The FANGs bite back

The tech giants’ best days aren’t behind them. Far from it, says Matthew Lynn. A new wave of innovation is just beginning.


Your Apple Watch has ulterior motives
(Image credit: © 2017 Bloomberg Finance LP)

The tech giants' best days aren't behind them. Far from it. A new wave of innovation is just beginning.

Over the past few weeks, the so-called FANGs, the group of tech stocks made up of Facebook, Apple, Amazon, Netflix and Google, have been under pressure. Rocked by scandals, or unnerved as regulators and the taxman eye their practices and profits, their stock prices which powered much of the bull market of the past few years suddenly cratered.

Some people saw the bursting of a bubble. But less than a month after the wobble, the FANGs are back. Amazon has just gone past 100 million Prime subscribers, locking more than the entire population of Germany into its system. Netflix announced blockbuster first-quarter results, adding another seven million subscribers, taking the total to 125 million worldwide. It has also managed to raise prices and keep growing, something many analysts worried was impossible. Alphabet, as the parent of Google is now known, this week beat all analysts' expectations, with a 20% rise in first-quarter revenues and profits to match.

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There's more growth to come

There may be more growth to come, too. First, there are huge new industries to conquer. Amazon is planning a bank account. Both Apple and Google have started dabbling with financial services, creating ever more sophisticated payment methods that will take them into direct competition with the banks. From money transfer to insurance to investment, finance is an industry ripe for disruption, and the tech giants are the companies with the resources and customer base to do that.

Likewise, both Amazon and Apple are looking at healthcare, another vast industry, accounting for around 10% of GDP in most advanced economies. Indeed, one reason Apple launched the not-terribly-successful Watch may well have been to start gathering data on its customers' health. And then, of course, there are cars and drones. Apple has been working on a car for years the auto industry accounts for another 3.5% of GDP and Amazon is experimenting with delivery drones. These are all vast opportunities for future growth.

Second, there is voice-recognition technology. Alexa, Google Home and Siri are massive products, and within a few years it would be no surprise if most homes had them. The evidence suggests that people buy more once they are connected by voice, and that they buy differently as well. The ease and simplicity of ordering products with a command, and getting it delivered quickly, will allow the tech firms to take even more market share from traditional retailers.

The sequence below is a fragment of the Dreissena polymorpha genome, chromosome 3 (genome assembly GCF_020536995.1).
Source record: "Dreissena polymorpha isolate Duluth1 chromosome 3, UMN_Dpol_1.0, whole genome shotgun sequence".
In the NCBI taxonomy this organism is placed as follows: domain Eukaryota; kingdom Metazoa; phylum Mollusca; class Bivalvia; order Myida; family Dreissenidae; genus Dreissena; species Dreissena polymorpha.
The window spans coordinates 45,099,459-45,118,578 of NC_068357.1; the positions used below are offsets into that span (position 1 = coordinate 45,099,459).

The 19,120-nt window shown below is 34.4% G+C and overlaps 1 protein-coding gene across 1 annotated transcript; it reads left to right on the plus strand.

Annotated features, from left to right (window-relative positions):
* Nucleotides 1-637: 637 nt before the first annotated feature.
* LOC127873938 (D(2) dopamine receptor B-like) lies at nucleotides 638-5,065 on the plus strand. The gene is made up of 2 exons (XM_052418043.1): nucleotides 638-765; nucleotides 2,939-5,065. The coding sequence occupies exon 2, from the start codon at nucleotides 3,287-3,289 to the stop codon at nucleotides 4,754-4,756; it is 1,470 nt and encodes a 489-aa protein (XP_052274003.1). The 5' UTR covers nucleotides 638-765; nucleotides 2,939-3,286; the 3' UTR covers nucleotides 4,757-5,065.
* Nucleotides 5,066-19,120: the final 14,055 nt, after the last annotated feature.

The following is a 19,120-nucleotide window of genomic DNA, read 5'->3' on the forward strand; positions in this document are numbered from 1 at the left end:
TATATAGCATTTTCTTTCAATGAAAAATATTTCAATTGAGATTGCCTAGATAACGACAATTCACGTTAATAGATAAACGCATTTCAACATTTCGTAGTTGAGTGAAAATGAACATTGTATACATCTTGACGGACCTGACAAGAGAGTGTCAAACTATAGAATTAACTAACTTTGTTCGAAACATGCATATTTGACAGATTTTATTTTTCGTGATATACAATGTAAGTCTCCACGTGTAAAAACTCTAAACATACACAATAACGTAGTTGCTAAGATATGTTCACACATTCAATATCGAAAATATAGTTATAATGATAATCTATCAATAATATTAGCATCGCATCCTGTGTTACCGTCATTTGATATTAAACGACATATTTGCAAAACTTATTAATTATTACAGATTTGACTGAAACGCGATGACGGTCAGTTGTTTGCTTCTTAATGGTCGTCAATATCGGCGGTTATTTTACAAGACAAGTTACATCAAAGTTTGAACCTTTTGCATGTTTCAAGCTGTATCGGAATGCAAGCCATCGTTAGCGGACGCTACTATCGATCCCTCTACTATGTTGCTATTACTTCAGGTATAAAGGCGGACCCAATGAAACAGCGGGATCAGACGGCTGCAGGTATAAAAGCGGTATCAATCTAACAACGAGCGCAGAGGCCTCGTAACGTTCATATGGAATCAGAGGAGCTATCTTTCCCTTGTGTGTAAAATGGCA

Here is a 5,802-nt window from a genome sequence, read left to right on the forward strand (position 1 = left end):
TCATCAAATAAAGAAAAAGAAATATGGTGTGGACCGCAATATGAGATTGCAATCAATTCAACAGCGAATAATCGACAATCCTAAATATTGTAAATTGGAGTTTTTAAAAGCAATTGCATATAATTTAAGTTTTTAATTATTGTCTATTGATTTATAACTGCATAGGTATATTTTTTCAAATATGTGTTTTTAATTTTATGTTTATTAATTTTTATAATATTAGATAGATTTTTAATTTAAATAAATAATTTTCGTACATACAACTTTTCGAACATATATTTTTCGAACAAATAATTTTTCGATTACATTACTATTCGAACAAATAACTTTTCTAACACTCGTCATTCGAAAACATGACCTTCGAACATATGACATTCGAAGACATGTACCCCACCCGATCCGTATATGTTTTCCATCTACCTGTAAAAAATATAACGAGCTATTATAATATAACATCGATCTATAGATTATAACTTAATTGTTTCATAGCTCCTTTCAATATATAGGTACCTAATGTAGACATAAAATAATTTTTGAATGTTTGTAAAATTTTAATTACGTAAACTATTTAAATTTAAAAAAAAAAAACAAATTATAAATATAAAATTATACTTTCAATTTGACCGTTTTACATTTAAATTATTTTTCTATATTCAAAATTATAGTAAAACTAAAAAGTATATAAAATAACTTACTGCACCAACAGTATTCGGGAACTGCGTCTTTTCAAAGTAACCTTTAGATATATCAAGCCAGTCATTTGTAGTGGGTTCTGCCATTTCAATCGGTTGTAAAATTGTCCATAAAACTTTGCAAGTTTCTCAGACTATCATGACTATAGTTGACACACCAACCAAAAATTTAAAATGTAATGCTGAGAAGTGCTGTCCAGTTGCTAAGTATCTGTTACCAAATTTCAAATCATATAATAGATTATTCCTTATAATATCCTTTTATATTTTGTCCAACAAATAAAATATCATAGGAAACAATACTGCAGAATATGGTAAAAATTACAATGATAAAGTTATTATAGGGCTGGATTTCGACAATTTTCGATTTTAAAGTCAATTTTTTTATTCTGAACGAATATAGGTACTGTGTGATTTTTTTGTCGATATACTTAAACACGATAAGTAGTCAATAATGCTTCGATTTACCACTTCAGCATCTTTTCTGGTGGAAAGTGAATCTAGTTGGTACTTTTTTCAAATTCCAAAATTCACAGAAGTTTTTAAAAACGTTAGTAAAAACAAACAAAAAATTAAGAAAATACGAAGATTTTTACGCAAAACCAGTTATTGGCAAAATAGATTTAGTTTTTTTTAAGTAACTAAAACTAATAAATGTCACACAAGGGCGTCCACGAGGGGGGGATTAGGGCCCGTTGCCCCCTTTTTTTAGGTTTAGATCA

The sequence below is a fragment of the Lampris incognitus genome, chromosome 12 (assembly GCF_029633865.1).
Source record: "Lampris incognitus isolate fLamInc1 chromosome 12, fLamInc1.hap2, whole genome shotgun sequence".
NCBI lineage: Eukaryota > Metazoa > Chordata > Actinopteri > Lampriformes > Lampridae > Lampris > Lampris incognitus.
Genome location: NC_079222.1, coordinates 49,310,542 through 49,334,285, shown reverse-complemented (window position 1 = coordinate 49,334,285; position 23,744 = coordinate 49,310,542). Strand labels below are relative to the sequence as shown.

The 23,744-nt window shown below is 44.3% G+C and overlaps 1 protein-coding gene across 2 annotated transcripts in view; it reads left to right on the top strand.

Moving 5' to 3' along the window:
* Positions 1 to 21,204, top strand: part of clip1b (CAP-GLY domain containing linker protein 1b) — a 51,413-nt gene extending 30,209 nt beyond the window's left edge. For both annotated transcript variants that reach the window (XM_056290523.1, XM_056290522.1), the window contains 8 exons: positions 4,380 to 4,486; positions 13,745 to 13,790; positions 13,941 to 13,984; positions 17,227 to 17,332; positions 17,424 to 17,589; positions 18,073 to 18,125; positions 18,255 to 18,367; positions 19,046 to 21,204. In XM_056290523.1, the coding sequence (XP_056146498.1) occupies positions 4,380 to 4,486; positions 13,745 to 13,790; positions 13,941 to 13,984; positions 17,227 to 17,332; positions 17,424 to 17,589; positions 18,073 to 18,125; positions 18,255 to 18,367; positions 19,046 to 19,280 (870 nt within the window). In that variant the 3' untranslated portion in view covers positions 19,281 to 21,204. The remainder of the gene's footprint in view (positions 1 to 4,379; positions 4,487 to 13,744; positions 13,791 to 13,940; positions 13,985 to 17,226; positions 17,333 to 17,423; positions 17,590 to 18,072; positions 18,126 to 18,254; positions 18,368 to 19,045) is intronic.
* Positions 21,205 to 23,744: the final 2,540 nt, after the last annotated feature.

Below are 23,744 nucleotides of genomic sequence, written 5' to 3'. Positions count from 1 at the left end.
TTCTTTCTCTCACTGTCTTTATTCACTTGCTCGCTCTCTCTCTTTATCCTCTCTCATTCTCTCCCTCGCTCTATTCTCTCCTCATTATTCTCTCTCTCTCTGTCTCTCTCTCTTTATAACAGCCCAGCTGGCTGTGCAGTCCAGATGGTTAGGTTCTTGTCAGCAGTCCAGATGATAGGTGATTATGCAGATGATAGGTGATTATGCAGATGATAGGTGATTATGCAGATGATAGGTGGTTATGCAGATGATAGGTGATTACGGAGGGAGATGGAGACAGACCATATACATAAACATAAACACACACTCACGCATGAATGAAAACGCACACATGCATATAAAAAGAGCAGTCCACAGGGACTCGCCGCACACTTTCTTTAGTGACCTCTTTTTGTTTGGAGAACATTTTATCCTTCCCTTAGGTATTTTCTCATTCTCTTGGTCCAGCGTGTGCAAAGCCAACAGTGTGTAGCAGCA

Amazon, for example, already has its own-label range of basic household goods (putting huge conglomerates such as Unilever and Nestl in their sights). Voice could be as big a change as the switch from desktop computers to mobiles.

Who'd bet on the regulators?

Finally, regulation will be harder than it looks. Sure, politicians have started talking about taxing the tech giants more and imposing stricter rules on the way they operate, how much competition they allow, and how they are allowed to use their customers' data. But who says they will be successful?

After all, none of the tech giants owe their strength to regulatory loopholes or special rules from the government they have reached their current size through innovation and hard work. And for all the criticism that comes their way, consumers love them. No one wants to give up Google or Amazon, and only a few people will disconnect from Facebook. They may well escape unscathed.

True, the FANGs have taken a beating. But there are still huge new industries to conquer, and all the threats of regulation may amount to very little in the end. The correction of the past month may simply be a buying opportunity for savvy investors not the end of the story.

Matthew Lynn

Matthew Lynn is a columnist for Bloomberg, and writes weekly commentary syndicated in papers such as the Daily Telegraph, Die Welt, the Sydney Morning Herald, the South China Morning Post and the Miami Herald. He is also an associate editor of Spectator Business, and a regular contributor to The Spectator. Before that, he worked for the business section of the Sunday Times for ten years. 

He has written books on finance and financial topics, including Bust: Greece, The Euro and The Sovereign Debt Crisis and The Long Depression: The Slump of 2008 to 2031. Matthew is also the author of the Death Force series of military thrillers and the founder of Lume Books, an independent publisher.